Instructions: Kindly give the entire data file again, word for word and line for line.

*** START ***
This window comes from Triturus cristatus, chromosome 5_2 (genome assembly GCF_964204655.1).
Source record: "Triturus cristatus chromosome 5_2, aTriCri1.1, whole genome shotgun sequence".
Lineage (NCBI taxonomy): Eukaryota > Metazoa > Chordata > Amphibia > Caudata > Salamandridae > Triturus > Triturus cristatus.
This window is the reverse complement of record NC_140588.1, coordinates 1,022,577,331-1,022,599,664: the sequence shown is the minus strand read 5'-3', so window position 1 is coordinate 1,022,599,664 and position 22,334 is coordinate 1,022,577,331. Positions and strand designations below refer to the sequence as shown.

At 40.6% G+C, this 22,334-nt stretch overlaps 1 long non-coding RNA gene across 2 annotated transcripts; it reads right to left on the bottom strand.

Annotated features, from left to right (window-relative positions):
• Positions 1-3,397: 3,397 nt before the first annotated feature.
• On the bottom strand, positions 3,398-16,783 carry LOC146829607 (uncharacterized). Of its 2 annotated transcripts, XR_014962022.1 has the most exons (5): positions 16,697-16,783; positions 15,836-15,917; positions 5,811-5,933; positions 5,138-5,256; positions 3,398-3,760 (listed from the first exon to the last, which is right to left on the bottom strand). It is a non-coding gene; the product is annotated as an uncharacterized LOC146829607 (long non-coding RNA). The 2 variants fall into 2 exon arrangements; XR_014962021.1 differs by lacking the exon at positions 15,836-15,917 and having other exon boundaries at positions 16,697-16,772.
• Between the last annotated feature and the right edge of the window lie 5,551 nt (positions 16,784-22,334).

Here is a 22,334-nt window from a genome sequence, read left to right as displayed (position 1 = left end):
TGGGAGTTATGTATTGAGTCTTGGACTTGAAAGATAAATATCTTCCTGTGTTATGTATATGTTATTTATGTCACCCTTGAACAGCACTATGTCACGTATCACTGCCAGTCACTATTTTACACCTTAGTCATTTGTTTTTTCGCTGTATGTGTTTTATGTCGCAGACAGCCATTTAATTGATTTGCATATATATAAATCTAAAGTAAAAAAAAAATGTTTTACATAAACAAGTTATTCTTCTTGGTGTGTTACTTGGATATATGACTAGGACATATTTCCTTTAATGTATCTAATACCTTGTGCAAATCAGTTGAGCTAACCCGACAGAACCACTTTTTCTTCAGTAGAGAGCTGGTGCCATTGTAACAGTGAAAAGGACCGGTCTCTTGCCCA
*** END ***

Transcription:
This window comes from Triturus cristatus, chromosome 5_2 (genome assembly GCF_964204655.1).
Source record: "Triturus cristatus chromosome 5_2, aTriCri1.1, whole genome shotgun sequence".
Lineage (NCBI taxonomy): Eukaryota > Metazoa > Chordata > Amphibia > Caudata > Salamandridae > Triturus > Triturus cristatus.
This window is the reverse complement of record NC_140588.1, coordinates 1,022,577,331-1,022,599,664: the sequence shown is the minus strand read 5'-3', so window position 1 is coordinate 1,022,599,664 and position 22,334 is coordinate 1,022,577,331. Positions and strand designations below refer to the sequence as shown.

At 40.6% G+C, this 22,334-nt stretch overlaps 1 long non-coding RNA gene across 2 annotated transcripts; it reads right to left on the bottom strand.

Annotated features, from left to right (window-relative positions):
• Positions 1-3,397: 3,397 nt before the first annotated feature.
• On the bottom strand, positions 3,398-16,783 carry LOC146829607 (uncharacterized). Of its 2 annotated transcripts, XR_014962022.1 has the most exons (5): positions 16,697-16,783; positions 15,836-15,917; positions 5,811-5,933; positions 5,138-5,256; positions 3,398-3,760 (listed from the first exon to the last, which is right to left on the bottom strand). It is a non-coding gene; the product is annotated as an uncharacterized LOC146829607 (long non-coding RNA). The 2 variants fall into 2 exon arrangements; XR_014962021.1 differs by lacking the exon at positions 15,836-15,917 and having other exon boundaries at positions 16,697-16,772.
• Between the last annotated feature and the right edge of the window lie 5,551 nt (positions 16,784-22,334).

Here is a 22,334-nt window from a genome sequence, read left to right as displayed (position 1 = left end):
TGGGAGTTATGTATTGAGTCTTGGACTTGAAAGATAAATATCTTCCTGTGTTATGTATATGTTATTTATGTCACCCTTGAACAGCACTATGTCACGTATCACTGCCAGTCACTATTTTACACCTTAGTCATTTGTTTTTTCGCTGTATGTGTTTTATGTCGCAGACAGCCATTTAATTGATTTGCATATATATAAATCTAAAGTAAAAAAAAAATGTTTTACATAAACAAGTTATTCTTCTTGGTGTGTTACTTGGATATATGACTAGGACATATTTCCTTTAATGTATCTAATACCTTGTGCAAATCAGTTGAGCTAACCCGACAGAACCACTTTTTCTTCAGTAGAGAGCTGGTGCCATTGTAACAGTGAAAAGGACCGGTCTCTTGCCCA